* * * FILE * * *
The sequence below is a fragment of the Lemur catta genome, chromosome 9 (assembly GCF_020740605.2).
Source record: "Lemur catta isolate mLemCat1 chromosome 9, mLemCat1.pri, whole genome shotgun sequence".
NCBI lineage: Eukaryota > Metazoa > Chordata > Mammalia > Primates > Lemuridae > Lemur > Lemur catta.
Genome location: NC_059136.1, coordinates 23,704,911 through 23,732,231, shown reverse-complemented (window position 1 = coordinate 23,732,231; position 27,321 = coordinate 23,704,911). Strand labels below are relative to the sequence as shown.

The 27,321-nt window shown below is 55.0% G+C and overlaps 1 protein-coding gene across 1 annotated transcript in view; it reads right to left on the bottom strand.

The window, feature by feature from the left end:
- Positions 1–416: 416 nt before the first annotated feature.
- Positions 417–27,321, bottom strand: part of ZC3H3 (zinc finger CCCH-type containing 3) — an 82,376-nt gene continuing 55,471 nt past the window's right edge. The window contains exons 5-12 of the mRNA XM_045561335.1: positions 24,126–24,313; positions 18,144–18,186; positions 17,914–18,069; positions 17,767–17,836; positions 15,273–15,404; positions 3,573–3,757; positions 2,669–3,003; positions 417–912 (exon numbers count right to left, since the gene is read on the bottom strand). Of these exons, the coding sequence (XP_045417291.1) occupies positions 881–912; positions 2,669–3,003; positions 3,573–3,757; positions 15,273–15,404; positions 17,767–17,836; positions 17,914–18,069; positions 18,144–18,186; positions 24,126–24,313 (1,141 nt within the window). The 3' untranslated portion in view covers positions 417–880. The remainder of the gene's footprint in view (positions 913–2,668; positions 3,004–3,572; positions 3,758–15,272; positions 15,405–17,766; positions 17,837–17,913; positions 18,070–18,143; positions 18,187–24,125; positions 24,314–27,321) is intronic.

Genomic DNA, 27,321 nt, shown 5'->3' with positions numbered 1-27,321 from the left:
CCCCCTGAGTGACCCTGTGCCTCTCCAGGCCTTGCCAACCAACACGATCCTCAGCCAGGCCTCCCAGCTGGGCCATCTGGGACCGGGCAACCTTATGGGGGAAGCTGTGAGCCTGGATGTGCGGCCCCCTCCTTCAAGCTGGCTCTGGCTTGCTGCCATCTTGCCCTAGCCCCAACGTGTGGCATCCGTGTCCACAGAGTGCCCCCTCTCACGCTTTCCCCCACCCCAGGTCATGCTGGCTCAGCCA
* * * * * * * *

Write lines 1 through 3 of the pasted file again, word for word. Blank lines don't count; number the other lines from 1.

The sequence below is a fragment of the Lemur catta genome, chromosome 9 (assembly GCF_020740605.2).
Source record: "Lemur catta isolate mLemCat1 chromosome 9, mLemCat1.pri, whole genome shotgun sequence".
NCBI lineage: Eukaryota > Metazoa > Chordata > Mammalia > Primates > Lemuridae > Lemur > Lemur catta.